- Organizations were struggling to figure out how to leverage social media for their causes
- They were increasingly hiring staff to bring the services they once outsourced in-house
- Nonprofits began turning to products targeted at the corporate sector to manage social media and digital engagement with constituents
That last point is critical. We were building a product targeted at the nonprofit sector, when that sector was looking to the corporate sector for inspiration and turning to products that sector used to meet their needs. These products were more established in the market. They supported best practices that the corporate sector established for social media management.
Our business model was predicated on the assumption that the nonprofit sector had specific needs as it relates to social media management, and our products should be tailored to those needs. So, we myopically continued to develop a product during a major market change, not recognizing what we thought was an open market was really a crowded one.
We did not build into our business model plans for market testing our products, which also contributed to the lack of market appeal of Activ8.
I Didn’t Factor in Seasonality
The first quarter of the year is a tough time to sell services to the nonprofit sector. Organizations are just coming off of end-of-year fundraising from the previous year, and it’s financial reporting season. Many organizations are not starting new projects until the frenzy of financial reporting is over.
Not having planned for that, I made heavy investments in growth and product development at the end of 2010, without factoring in a decrease in revenue at the turn of the year. That really hurt the company.
Understand the industry you are in, and how seasonality affects the sales cycle. Build into your business model and budget how you will deal with these ebbs and flows.
I Didn’t Protect Our Intellectual Property
Somewhere along the way of developing our second product, communication with the funder stopped. We continued product development, but the funder would not show up for meetings, gave me the run around when responding to emails, and dodged my calls.
Turns out they stole our idea and built the application themselves. So, we never recouped the money invested in building the first version of the app.
It is important to protect your product ideas, because you never know if/when someone will steal them. Having patents on product ideas allows you to more easily pursue legal action in these cases. You can also use intellectual property as a revenue generator, either going after companies that used that idea for licensing fees or minimizing tax burden by paying licensing fees into a subsidiary of your company.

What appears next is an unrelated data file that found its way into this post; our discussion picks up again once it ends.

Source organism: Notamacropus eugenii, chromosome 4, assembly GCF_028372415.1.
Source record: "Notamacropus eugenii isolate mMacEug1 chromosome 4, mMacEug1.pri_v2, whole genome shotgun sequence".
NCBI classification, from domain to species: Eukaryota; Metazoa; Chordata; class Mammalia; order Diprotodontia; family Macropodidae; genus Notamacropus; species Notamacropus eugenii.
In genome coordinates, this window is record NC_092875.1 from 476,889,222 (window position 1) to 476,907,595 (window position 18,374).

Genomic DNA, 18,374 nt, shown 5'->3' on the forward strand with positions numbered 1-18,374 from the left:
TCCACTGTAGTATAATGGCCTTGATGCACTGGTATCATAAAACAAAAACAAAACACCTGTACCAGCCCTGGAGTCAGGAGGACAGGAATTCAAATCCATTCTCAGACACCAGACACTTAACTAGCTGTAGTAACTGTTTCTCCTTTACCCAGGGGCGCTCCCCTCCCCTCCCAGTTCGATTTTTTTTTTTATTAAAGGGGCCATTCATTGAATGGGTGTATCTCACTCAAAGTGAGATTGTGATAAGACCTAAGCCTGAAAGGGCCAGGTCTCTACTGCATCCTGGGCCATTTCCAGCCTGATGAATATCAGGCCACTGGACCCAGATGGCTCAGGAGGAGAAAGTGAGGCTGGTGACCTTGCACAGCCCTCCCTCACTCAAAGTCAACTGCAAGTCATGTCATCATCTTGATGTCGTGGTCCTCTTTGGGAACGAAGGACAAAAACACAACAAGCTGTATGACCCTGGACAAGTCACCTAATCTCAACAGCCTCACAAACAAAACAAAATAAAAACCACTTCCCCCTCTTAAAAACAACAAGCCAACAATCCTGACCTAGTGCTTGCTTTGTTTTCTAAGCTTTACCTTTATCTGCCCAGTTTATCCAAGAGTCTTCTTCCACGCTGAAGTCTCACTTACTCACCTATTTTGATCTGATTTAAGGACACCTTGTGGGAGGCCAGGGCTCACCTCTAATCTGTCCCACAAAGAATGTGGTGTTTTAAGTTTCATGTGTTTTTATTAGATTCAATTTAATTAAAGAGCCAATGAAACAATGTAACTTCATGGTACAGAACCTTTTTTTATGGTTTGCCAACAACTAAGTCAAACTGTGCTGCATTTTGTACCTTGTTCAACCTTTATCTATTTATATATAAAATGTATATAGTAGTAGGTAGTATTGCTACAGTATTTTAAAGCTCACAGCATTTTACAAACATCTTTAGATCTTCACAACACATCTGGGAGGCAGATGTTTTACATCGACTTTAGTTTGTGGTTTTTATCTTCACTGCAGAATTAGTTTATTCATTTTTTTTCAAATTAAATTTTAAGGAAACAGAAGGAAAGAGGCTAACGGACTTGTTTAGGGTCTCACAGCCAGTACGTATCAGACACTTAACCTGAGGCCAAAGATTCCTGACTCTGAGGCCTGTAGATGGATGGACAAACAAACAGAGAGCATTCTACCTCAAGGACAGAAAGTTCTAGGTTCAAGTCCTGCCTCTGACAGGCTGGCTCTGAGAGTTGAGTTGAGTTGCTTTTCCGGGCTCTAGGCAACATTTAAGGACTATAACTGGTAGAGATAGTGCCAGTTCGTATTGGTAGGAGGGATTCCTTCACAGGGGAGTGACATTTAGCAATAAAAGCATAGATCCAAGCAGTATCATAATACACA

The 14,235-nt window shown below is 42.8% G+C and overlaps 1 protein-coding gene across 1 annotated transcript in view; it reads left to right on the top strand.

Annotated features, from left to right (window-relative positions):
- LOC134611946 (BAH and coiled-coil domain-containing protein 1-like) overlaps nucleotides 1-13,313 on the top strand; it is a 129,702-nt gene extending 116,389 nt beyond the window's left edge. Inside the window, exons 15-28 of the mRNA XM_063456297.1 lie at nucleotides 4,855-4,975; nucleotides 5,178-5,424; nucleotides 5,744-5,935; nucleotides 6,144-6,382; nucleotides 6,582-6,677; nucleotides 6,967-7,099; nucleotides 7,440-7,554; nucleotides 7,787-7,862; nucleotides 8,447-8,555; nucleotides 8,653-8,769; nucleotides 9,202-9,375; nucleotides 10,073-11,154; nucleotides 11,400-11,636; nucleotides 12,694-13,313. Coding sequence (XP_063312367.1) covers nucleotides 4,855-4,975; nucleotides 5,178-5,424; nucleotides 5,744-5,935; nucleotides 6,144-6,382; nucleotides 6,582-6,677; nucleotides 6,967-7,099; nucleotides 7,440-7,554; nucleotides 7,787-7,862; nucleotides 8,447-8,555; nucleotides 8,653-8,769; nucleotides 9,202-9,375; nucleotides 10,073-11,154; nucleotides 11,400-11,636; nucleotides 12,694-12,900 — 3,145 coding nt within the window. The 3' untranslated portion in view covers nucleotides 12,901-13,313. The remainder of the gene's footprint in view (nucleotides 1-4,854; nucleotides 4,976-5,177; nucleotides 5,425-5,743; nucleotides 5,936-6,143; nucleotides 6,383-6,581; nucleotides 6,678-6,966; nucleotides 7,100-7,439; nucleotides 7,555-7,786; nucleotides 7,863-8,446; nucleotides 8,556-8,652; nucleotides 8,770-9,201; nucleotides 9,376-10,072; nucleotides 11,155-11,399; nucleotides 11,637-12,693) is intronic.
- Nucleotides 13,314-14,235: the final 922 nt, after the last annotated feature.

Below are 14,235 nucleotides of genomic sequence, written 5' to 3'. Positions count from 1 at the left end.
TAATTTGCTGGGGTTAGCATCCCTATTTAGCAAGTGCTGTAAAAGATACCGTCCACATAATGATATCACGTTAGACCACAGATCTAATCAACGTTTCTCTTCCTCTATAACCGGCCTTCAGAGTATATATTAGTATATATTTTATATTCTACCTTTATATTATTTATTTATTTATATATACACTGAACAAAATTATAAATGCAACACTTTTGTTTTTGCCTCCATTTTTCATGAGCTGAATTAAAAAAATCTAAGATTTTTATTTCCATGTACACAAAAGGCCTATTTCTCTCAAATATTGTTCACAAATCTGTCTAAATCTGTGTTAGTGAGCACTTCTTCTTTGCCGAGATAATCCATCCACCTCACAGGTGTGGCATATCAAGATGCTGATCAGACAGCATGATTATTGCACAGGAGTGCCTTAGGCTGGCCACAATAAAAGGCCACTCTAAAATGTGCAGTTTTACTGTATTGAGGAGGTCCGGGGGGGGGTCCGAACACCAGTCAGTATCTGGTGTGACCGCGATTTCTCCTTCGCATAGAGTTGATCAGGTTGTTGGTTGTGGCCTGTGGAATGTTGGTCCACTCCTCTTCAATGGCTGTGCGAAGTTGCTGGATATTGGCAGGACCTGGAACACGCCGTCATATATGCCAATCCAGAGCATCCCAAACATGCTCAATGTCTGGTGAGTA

Our Burn Rate Was Too Fast
It is very tempting to scale a company too early. There can be many false positives that indicate rapid growth, like a sudden surge in business which is just due to seasonality.
At the end of 2010 we had an influx of business, which was just due to organizations wanting to offload extra cash by investing in technology or ramp up for end-of-year fundraising. I took that as a sign of rapid growth, and hired more people and invested in operational things we probably didn’t need at the time (e.g. new software, new computers, a new website).
Don’t rush growth. It is better to plan for incremental growth in your business model by setting milestones to achieve, and planning for the organization needed to support achieving the next milestone incrementally.
Our Costs of Goods Sold Were Too High
In hindsight, I paid our contractors more than I should have. This was a philosophical decision on my part – I wanted to create jobs in this country and pay people a fair wage. But, the drawback is we spent a lot of money to make money. When it came time to continue run the business without steady income, this accelerated our burndown rate.
This is probably obvious, but as much as possible create a business model where you minimize spending on operational costs in your early years. You should focus spending on developing and selling your product.
Hopefully there are some useful takeaways from this long post. If you have other experiences you would like to share, or lessons learned about business model generation, please post them in the comments below.